In Life and Death, Edythe insists, “Ladies first,” and she grabs the first slide. After she makes her observation, she challenges Beau to check it for her. There’s no back and forth–she checks a few slides and he thinks about how pretty her A’s are (seriously).
I guess what this means is no matter what, Ed is old-fashioned and unnecessarily aggressive. Given the Edythe spin, though, this means we have a small angry lady vampire who isn’t afraid to stand up for what she wants, so, I mean, of course I like her more than The Man is the Head of the Family Cullen.
It also means that Meyer had the time to change the scene in the science room, but literally couldn’t think of any other way to make it more compelling. I suppose the big-time fans will have noticed that this scene was flipped and probably really enjoyed that, but it leaves me feeling underwhelmed, to say the least.
Anyway, after the hot cell division action, Beau realizes Edythe’s “long” eyes are gold instead of black like they were at the beginning of the week, Edythe manages to wrestle out of Beau that he moved to keep his mom happy (childlike, helpless Renee), and school ends. Edythe still laughs at him when he almost rear-ends a Corolla.
I can’t believe I’m saying this, but I forgot how boring Twilight is. There are a few places where I could easily manufacture some outrage (even beyond “Eleanor isn’t the tallest” and “that’s not how OCD works”), but mostly I just wanted this chapter to end. The urge to skip whole paragraphs is enormous. I can’t believe she had a chance to edit this thing and all she came up with was “the mitosis scene should be swapped” and “Edythe has nice handwriting.” I still have to suffer through Beau shopping, Beau playing volleyball, Beau worrying that girls might like him.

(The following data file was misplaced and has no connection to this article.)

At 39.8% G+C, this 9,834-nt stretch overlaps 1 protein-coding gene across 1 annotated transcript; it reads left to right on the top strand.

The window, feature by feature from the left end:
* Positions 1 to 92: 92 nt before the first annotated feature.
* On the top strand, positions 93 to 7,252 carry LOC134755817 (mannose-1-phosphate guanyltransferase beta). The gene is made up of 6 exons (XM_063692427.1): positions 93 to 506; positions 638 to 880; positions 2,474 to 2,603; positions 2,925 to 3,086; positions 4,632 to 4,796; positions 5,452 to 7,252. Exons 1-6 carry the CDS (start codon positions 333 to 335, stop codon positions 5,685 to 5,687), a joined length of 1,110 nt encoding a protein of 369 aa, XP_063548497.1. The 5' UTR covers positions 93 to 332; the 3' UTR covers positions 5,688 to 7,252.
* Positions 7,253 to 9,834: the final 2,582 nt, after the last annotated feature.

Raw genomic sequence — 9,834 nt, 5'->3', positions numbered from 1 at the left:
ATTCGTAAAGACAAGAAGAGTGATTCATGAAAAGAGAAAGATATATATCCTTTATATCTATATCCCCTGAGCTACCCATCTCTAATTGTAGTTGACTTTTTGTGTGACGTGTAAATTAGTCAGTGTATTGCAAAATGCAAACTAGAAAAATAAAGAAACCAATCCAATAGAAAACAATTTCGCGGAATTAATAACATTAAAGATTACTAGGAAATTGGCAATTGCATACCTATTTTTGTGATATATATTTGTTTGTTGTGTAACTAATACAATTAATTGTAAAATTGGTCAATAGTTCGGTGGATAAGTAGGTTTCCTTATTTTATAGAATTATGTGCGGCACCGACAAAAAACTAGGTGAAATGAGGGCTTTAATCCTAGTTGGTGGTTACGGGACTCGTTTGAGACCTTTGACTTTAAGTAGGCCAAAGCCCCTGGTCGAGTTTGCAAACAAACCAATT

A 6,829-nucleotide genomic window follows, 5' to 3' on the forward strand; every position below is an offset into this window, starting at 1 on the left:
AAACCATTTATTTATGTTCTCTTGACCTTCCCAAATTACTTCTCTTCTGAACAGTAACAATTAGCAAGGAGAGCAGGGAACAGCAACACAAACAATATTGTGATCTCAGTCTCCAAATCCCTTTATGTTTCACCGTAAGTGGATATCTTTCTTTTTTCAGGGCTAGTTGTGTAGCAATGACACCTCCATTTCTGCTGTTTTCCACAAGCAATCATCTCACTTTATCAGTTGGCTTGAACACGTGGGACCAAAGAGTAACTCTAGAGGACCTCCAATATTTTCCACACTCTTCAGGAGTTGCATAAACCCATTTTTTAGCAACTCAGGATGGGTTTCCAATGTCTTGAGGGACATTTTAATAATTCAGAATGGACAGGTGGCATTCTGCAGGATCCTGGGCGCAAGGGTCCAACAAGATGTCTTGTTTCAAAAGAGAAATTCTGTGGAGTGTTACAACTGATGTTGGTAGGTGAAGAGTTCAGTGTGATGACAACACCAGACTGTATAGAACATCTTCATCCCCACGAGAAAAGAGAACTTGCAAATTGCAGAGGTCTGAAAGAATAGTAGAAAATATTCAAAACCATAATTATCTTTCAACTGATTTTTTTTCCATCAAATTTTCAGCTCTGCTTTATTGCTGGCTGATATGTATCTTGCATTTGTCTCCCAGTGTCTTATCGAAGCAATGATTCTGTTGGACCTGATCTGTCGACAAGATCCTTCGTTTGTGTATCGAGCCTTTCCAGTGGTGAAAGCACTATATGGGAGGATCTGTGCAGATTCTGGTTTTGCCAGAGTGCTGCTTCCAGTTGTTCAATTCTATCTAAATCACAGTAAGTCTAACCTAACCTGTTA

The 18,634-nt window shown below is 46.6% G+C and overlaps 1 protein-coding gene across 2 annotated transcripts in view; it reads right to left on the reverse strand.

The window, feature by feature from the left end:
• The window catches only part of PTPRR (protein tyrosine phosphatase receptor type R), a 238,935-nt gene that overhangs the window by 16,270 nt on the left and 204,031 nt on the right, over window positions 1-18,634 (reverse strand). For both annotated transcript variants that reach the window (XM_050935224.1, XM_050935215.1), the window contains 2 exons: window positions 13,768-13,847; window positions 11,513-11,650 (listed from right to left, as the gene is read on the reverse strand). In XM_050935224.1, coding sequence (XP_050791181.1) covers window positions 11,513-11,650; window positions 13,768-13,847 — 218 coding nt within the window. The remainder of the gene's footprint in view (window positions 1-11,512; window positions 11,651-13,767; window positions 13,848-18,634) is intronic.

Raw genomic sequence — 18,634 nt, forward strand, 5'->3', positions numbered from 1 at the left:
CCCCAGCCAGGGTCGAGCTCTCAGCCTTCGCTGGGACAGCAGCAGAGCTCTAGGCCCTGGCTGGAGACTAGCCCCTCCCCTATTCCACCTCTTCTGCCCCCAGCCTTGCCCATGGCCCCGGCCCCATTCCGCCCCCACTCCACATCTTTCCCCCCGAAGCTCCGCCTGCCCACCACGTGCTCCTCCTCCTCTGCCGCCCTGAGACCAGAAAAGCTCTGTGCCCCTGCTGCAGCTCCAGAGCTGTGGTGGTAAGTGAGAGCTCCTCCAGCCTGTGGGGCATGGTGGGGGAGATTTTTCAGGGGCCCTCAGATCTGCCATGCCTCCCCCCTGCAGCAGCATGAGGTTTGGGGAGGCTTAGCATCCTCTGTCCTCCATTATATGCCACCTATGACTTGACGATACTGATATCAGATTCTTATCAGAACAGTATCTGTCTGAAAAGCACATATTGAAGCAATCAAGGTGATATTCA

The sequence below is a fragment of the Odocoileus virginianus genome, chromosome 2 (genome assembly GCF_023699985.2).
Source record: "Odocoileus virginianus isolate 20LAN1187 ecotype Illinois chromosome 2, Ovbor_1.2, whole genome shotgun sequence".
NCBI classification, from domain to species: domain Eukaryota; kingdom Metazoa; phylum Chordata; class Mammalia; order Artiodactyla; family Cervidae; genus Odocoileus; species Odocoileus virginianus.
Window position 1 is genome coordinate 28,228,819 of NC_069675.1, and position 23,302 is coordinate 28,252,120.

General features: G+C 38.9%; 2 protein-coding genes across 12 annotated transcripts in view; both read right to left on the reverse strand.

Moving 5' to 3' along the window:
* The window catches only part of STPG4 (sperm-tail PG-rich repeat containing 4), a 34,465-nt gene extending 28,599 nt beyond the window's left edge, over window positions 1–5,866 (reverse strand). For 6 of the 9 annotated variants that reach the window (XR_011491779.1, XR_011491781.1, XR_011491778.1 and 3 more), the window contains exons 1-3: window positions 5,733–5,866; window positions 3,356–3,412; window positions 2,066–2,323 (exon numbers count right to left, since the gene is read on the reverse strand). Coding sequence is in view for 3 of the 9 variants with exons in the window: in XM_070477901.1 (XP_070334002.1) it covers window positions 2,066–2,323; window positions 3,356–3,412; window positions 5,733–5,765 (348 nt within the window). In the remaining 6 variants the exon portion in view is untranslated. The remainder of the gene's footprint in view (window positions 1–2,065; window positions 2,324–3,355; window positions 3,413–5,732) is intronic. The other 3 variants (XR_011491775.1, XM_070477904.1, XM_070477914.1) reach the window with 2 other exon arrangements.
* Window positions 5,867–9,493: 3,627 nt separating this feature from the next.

Here’s the thing about Beau, and by extension, Bella. These kids are profoundly depressed. This reads like someone with depression desperately trying to prove they’re doing just fine (“I went shopping and made dinner! Those aren’t things depressed people do!”). The problem is I can’t trust that this is what Meyer intended, because her writing style is more of the “hit you over the head with obvious cliches” type and less the “paint a subtle yet vivid picture” type. If Beau were meant to be depressed, we would have had pages and pages discussing it already. Instead, the narrative comes across as pointless and bland–a flopped attempt at “breathing life” into the setting. I have to read his minute by minute account of crap that has absolutely nothing to do with the plot of the story, and I have no idea why–I still have no idea why, and I don’t understand why Meyer thought any of it was vital and relevant on a second pass. My issue now is that so far Life and Death is five pages longer than Twilight, but overall about 40 pages shorter. Where the hell did she make her cuts?
That said, I’m still finding glimmers of hope in how potentially cool Edythe could be. This is the trap I fell into for most of my previous read of the series–hoping Meyer would eventually see the potential I did, and seize on it. Sadly, I never got my Alice-and-Jasper centric spinoff, and I never got to discover that the Cullen parents were seedy Stepford vamps, and I never got a single good thing out of the only female werewolf on the entire continent.
But Edythe could be cool. She could be assertive, unafraid, confident, and just really freaking cool. She could be the best of what fans saw in Edward, just in a smaller 😡 more feminine package. I could see a guy like Beau obsessing over a beautiful, self-assured woman with crazy superpowers–she’d basically be a goddess on earth!
What I’m afraid of is that changing pronouns and letting her go first sometimes isn’t going to be enough to redeem the dull psychoses of Edward Cullen. I’m afraid that Meyer decided “adheres to old-fashioned gender roles” really is an admirable trait in a love interest (chivalry isn’t what you thought it was), and I’m going to have to gnash my teeth through “Edythe insists that Beau drives” scenes.
Next chapter Edythe gets to save Beau from a crashing van (I hope–that may be too masculine for Meyer and maybe instead Edythe saves Beau from walking into class with a wrinkled shirt or something).